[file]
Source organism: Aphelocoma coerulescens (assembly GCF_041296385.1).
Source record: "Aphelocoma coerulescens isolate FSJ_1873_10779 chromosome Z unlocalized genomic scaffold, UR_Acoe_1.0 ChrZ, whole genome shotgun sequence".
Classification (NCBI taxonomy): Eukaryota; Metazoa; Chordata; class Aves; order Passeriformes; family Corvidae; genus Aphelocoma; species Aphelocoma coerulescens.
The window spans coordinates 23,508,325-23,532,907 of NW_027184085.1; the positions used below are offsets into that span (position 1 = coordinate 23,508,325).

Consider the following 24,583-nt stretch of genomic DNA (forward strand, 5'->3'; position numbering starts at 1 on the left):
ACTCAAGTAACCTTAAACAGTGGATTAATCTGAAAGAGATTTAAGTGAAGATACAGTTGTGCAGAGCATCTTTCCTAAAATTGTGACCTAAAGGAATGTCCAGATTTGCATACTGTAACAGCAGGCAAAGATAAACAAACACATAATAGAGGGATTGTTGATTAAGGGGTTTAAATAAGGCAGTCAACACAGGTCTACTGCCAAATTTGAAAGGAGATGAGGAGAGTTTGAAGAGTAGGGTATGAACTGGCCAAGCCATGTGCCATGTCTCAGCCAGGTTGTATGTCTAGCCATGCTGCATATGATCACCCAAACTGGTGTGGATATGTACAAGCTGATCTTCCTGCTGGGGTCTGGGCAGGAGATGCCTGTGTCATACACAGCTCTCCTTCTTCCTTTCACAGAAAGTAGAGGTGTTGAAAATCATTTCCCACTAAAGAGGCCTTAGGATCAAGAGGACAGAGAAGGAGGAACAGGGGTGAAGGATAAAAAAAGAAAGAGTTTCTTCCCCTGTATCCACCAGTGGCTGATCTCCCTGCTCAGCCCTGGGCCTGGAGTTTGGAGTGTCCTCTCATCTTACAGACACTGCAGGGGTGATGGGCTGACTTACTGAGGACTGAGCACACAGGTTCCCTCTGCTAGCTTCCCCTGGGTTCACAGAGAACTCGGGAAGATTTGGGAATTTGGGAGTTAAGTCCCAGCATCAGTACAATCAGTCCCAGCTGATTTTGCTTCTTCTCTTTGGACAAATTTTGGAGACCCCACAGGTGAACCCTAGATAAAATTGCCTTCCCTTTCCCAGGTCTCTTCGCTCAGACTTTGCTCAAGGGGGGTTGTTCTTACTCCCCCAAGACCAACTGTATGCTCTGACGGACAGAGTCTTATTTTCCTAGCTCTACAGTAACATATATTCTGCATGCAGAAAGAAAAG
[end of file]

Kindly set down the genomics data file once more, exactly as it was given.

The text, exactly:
Source organism: Aphelocoma coerulescens (assembly GCF_041296385.1).
Source record: "Aphelocoma coerulescens isolate FSJ_1873_10779 chromosome Z unlocalized genomic scaffold, UR_Acoe_1.0 ChrZ, whole genome shotgun sequence".
Classification (NCBI taxonomy): Eukaryota; Metazoa; Chordata; class Aves; order Passeriformes; family Corvidae; genus Aphelocoma; species Aphelocoma coerulescens.
The window spans coordinates 23,508,325-23,532,907 of NW_027184085.1; the positions used below are offsets into that span (position 1 = coordinate 23,508,325).

Consider the following 24,583-nt stretch of genomic DNA (forward strand, 5'->3'; position numbering starts at 1 on the left):
ACTCAAGTAACCTTAAACAGTGGATTAATCTGAAAGAGATTTAAGTGAAGATACAGTTGTGCAGAGCATCTTTCCTAAAATTGTGACCTAAAGGAATGTCCAGATTTGCATACTGTAACAGCAGGCAAAGATAAACAAACACATAATAGAGGGATTGTTGATTAAGGGGTTTAAATAAGGCAGTCAACACAGGTCTACTGCCAAATTTGAAAGGAGATGAGGAGAGTTTGAAGAGTAGGGTATGAACTGGCCAAGCCATGTGCCATGTCTCAGCCAGGTTGTATGTCTAGCCATGCTGCATATGATCACCCAAACTGGTGTGGATATGTACAAGCTGATCTTCCTGCTGGGGTCTGGGCAGGAGATGCCTGTGTCATACACAGCTCTCCTTCTTCCTTTCACAGAAAGTAGAGGTGTTGAAAATCATTTCCCACTAAAGAGGCCTTAGGATCAAGAGGACAGAGAAGGAGGAACAGGGGTGAAGGATAAAAAAAGAAAGAGTTTCTTCCCCTGTATCCACCAGTGGCTGATCTCCCTGCTCAGCCCTGGGCCTGGAGTTTGGAGTGTCCTCTCATCTTACAGACACTGCAGGGGTGATGGGCTGACTTACTGAGGACTGAGCACACAGGTTCCCTCTGCTAGCTTCCCCTGGGTTCACAGAGAACTCGGGAAGATTTGGGAATTTGGGAGTTAAGTCCCAGCATCAGTACAATCAGTCCCAGCTGATTTTGCTTCTTCTCTTTGGACAAATTTTGGAGACCCCACAGGTGAACCCTAGATAAAATTGCCTTCCCTTTCCCAGGTCTCTTCGCTCAGACTTTGCTCAAGGGGGGTTGTTCTTACTCCCCCAAGACCAACTGTATGCTCTGACGGACAGAGTCTTATTTTCCTAGCTCTACAGTAACATATATTCTGCATGCAGAAAGAAAAG